Health

11 Nutritionist-Approved Late Night Snacks

Because going to bed hungry is the worst.

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Sometimes your stomach doesn't get the memo that it's actually time to sleep...not time to eat.

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Maybe you ate dinner early or you stayed up late and now you're hungry again. Or you just really want a snack to go with Netflix. But you've also heard it's not great to eat right before bed, so what's the best thing to snack on when you're starving at night?

We checked in with registered dietician Abby Langer and registered dietician Despina Hyde, diabetes expert at NYU Langone Weight Management Program, to find out.

First of all, it's kind of a myth that you won't burn off anything you eat right before bed.

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Sure, your metabolic rate slows down a bit, but it doesn't stop, says Langer. Yes, when it comes to weight management, it's better to eat your biggest meals around the time of day you're most active, but in general, your total calories matter more than the timing. And a reasonable snack that satisfies your hunger before bed isn't enough to derail your healthy eating efforts. The only time Langer really suggests restricting nighttime eating is if you're exhibiting symptoms of binge-eating disorder and having a cutoff time at night is helpful for you.

So if you're actually hungry, you should eat — no matter how late it is.

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"If you go to bed hungry, you won't sleep, which is probably worse," says Langer.

But if you're noticing that you're always starving before bed, that probably means you're not eating enough throughout the day. You might be eating too few calories or not enough protein to actually fill you up, both of which can cause you to overeat later. "If you restrict too much or fast during the day, your body will tell you it's starving," says Hyde. This intense, stomach-pang hunger can lead to bingeing, especially on high-carb or high-fat foods because your body wants instant energy.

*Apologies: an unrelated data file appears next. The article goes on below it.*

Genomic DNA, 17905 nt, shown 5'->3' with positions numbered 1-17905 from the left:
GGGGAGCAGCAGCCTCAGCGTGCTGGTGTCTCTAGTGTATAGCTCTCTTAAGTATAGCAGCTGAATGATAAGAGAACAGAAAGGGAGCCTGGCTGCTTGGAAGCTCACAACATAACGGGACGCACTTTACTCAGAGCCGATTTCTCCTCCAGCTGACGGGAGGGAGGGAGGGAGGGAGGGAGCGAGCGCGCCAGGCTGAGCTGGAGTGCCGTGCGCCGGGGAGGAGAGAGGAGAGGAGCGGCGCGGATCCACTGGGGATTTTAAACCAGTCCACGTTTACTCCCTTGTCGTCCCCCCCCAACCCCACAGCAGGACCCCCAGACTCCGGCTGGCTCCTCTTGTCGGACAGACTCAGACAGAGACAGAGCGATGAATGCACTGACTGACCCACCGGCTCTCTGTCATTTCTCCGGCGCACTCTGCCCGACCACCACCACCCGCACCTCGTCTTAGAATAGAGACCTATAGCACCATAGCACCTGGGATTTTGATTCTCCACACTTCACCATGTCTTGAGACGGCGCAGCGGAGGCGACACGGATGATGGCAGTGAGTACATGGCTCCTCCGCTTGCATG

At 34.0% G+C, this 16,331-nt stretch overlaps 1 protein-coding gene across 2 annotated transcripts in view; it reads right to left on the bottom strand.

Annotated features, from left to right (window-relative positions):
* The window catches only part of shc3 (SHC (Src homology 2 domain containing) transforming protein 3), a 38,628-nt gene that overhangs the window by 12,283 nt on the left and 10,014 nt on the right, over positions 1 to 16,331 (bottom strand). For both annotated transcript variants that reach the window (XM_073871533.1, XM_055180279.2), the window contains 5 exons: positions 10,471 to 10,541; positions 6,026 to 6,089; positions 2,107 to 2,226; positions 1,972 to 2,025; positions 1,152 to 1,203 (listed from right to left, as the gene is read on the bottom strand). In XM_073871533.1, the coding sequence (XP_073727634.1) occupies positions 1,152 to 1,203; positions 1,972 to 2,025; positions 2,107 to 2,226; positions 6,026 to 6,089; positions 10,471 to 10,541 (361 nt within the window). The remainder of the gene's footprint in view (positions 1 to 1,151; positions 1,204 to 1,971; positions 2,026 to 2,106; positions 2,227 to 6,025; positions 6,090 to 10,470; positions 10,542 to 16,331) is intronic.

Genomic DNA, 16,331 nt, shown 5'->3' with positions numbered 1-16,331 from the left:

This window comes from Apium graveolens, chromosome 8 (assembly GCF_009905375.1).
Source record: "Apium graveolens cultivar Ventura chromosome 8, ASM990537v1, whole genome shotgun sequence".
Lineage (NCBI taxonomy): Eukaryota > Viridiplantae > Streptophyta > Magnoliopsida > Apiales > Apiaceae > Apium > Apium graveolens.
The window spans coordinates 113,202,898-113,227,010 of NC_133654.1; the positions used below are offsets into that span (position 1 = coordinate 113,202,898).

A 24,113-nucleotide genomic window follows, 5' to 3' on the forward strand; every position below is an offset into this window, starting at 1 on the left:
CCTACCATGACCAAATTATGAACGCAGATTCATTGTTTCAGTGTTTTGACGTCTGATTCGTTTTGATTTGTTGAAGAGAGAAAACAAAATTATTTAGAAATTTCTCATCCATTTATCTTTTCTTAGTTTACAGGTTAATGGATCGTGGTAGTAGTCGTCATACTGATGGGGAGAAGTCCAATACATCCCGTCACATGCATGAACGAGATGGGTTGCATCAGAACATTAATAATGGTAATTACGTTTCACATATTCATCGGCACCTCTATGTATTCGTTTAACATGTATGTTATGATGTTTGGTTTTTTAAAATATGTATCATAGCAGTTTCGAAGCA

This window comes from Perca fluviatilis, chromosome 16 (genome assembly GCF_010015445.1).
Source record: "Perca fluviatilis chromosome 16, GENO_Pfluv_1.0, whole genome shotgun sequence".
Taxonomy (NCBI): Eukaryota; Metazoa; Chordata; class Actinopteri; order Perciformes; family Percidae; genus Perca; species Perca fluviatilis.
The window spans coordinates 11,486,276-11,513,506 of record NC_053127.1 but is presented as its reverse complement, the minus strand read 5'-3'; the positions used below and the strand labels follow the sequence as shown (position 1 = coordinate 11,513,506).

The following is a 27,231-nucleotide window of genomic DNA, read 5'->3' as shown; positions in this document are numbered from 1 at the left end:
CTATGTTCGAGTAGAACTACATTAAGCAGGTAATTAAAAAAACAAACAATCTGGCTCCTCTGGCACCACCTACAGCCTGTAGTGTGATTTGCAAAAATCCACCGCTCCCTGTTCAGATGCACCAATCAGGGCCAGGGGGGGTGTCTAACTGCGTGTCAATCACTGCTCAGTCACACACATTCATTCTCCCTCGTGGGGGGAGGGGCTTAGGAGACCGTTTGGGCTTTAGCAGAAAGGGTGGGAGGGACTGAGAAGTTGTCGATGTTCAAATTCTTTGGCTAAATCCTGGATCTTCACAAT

If you're going to eat before bed, pick something relatively light and leave some buffer time before you lay down.

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Avoid a too-big meal, since your body will have to work harder to digest, which might actually keep you awake. But if your schedule leaves you with no choice but to eat dinner close to bedtime, Hyde suggests something that's about 40% veggies, 40% carbs, and 20% protein.

And don't go immediately horizontal after you eat — spend some time sitting up reading, watching TV, doing the dishes, whatever. This reduces your risk of indigestion and acid reflux, says Hyde. If you notice any acid reflux symptoms, don't eat within an hour of laying down, says Langer.

And avoid anything fatty, spicy, super sugary, or caffeinated.

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Capsaicin, which makes food spicy, can cause indigestion and discomfort, which wrecks your sleep. And foods with a lot of oil or fat (like deep-fried anything) will also take forever to digest. Not only will this keep you up, but it also means those acidic stomach juices are around for longer while your body is horizontal, which can cause acid reflux, says Hyde.

Sugar also isn't great for sleep, so try to avoid things with lots of added sugar like candy or chocolate. If you're really craving something sweet, something with naturally occurring sugar like fruit or dairy are better options.

A good nighttime snack would be around 200 calories with complex carbs and protein.

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"Complex carbohydrates like whole-grain breads are great because they release serotonin when digested, which helps calm you down," says Langer. And adding a little protein will keep you full until breakfast. Hyde also suggests drinking a big glass of water or a cup of hot tea (decaf), to help you feel full and hydrated.

Here are some nutritionist-approved snack ideas to get you started: